Twenty years ago I spent the day at the San Diego Zoo,
and can still place the monkeys shitting in their hands,
and, who, with some signal the oblivious voyeurs never caught,
showered us all with yesterday’s feed out their asses
to triumphant squeals and applause.
I remember the condor who perched
like a broken-hearted angel as far away from me
as she could work herself into the corner of her cage,
dreaming, I wished, in the recesses of her unknown memory,
the long glide down a frozen slope of the Andes,
or breaking the neck of a kid goat tumbling over the cliff,
then snatching it up and falling
until the slow pumping of her heavy wings
rose toward her crow-mouthed fledglings.
There were hummingbirds with tail feathers long as wild turkeys
and beaks like the fingernails of a Khan.
When my wife spent her last months feeling frightened
I nailed up feeders at all four windows
that were filled with ruby-throats
that she said were like messengers telling her
Be not afraid, looking where they disappeared.
The silence that followed was different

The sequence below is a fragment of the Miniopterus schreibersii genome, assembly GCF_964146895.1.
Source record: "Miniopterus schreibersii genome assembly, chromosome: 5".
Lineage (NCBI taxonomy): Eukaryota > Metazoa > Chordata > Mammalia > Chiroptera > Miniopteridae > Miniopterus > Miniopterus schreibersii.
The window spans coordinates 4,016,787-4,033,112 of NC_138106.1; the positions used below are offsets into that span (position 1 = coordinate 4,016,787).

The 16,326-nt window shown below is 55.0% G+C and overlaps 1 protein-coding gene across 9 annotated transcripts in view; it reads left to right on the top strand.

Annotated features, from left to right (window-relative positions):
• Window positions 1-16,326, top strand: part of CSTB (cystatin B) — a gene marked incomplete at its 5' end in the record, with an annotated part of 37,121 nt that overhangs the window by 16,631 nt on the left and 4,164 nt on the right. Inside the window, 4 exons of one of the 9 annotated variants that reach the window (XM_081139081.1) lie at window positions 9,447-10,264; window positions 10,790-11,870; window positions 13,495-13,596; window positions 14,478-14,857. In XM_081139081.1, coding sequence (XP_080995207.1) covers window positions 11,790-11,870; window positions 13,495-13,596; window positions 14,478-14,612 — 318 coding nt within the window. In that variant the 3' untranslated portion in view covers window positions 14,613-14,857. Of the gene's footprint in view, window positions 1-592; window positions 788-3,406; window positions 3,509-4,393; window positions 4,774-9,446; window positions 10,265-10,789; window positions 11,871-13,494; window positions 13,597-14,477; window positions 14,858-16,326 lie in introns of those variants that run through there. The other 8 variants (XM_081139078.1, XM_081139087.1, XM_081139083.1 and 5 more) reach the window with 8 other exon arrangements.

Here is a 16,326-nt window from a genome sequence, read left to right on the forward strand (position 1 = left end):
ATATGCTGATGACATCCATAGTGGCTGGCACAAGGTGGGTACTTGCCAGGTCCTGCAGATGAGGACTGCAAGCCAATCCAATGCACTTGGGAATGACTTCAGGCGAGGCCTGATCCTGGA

from that which she had kept to herself so long,
she was becoming a distant and gentle memory,
but now her refusal to speak is often like the emptiness
broken only by vandals in deserted asylums,
although less than the silence of the Catholic priest
deaf, playing his harp years ago on hardwood floors next to my rooms,
the struck string trembling up through his body,
leaving me alone in his practice of loveliness,
realizing I was called upon as the only one to hear that music.
That fear followed my wife to her deathbed,
the way Nijinsky reinvented the ballet curled up in a London madhouse,
not fear of falling off the earth
but fear of the passion of being caught forever,
helpless in the sickening falling thrill.
These are necessary labors, uselessly mad,
and welcome death.
I tried to remember
my son’s mother was no longer dying, falling farther,
no longer waiting to hear the beating of great rising wings.
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